In fact, it’s being noted among analysts that the fight – which McGregor is favored to win as of press time – can go one of two ways: McGregor will wrap things up in rapid whirlwind fashion, or Cerrone will survive an initial onslaught and take McGregor deep. Known for having less than impressive cardio, the second scenario could prove all wrong for McGregor. Cerrone, on the other hand, would be well advised to be mindful of the first scenario, as his lack of head movement in the octagon can make for a perfect target for McGregor’s missile like strikes.
As he enters his second act, McGregor brings with him a great many questions. He can take comfort knowing other major combat sport stars, such as Muhammad Ali, and George Foreman, also brought questions with them into the mid to late portions of their careers. Both those men obviously did exceptionally well for themselves. Then again, many fighters have crashed and burned under the circumstances. It will be interesting to see where McGregor stands after this weekend.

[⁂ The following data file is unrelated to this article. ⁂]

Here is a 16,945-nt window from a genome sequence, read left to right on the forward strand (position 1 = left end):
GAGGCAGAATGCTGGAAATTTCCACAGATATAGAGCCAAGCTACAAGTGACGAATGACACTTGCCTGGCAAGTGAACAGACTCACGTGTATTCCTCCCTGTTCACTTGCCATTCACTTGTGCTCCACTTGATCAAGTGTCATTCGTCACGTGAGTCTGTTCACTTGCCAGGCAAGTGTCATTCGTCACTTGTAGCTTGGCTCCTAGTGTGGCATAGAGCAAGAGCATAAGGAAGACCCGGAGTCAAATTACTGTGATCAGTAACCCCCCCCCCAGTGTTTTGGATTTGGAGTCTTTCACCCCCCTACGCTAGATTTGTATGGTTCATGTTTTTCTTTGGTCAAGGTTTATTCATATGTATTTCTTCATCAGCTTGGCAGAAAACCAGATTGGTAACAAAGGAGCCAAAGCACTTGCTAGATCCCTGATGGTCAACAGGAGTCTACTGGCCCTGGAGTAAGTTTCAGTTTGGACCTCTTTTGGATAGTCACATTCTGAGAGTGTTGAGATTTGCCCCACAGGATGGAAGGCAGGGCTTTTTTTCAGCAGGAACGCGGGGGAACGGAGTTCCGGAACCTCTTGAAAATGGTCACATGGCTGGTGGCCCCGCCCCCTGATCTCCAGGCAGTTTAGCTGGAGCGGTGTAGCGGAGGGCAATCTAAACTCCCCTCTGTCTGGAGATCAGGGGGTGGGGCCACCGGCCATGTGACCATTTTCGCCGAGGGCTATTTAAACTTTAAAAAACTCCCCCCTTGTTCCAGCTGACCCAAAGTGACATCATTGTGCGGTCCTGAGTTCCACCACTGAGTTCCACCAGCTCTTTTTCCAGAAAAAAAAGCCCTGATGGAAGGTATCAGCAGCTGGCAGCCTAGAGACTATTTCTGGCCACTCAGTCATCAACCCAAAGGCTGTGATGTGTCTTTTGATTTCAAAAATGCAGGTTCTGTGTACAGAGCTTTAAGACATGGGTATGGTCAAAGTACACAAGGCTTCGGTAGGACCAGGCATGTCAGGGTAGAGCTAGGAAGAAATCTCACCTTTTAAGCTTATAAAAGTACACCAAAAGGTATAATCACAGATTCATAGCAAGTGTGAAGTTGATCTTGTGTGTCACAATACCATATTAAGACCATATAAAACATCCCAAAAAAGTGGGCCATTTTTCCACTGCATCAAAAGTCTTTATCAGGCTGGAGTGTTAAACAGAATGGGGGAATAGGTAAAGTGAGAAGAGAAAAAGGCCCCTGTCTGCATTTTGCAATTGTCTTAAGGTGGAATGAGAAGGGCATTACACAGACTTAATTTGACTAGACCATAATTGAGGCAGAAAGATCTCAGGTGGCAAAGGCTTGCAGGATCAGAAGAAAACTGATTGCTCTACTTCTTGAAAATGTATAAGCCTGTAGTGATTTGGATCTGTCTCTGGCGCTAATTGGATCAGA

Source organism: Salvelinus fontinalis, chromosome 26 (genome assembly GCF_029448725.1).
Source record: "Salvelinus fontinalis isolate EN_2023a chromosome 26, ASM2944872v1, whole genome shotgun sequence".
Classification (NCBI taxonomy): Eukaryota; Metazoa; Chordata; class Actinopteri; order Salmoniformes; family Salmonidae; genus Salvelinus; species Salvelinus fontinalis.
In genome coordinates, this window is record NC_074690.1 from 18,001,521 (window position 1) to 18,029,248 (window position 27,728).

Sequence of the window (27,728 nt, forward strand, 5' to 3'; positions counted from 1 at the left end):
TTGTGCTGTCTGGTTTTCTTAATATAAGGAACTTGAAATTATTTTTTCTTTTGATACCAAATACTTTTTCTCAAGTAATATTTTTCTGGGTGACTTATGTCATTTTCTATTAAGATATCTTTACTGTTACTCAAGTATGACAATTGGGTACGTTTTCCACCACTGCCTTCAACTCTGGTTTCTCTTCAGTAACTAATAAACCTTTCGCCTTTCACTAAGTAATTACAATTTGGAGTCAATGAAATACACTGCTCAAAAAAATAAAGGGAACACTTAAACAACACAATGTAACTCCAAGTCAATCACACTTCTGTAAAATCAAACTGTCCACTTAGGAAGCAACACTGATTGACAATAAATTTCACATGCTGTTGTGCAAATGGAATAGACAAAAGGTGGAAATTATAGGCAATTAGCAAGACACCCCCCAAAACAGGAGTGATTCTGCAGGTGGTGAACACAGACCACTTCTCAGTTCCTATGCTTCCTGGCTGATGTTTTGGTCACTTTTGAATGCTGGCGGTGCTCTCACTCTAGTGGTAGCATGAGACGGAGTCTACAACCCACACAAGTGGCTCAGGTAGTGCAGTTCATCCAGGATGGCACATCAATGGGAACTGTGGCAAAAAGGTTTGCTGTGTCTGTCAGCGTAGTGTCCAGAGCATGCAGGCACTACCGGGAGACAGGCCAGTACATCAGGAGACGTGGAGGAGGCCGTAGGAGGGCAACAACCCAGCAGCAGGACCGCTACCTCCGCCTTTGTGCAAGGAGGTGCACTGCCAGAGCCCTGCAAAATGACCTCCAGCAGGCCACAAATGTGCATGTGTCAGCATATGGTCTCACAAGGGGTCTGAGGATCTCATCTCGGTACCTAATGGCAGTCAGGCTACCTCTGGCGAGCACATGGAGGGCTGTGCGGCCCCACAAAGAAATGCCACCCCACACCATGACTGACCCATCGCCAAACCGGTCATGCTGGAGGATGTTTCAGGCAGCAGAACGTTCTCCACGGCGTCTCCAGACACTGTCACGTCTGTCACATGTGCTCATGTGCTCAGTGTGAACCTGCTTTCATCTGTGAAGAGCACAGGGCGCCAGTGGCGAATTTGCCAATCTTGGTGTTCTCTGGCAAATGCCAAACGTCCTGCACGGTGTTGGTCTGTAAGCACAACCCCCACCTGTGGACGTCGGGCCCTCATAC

Interview: UFC Veteran Leo Kuntz Calls for Fight with Bellator’s Dillon Danis
By: Jesse Donathan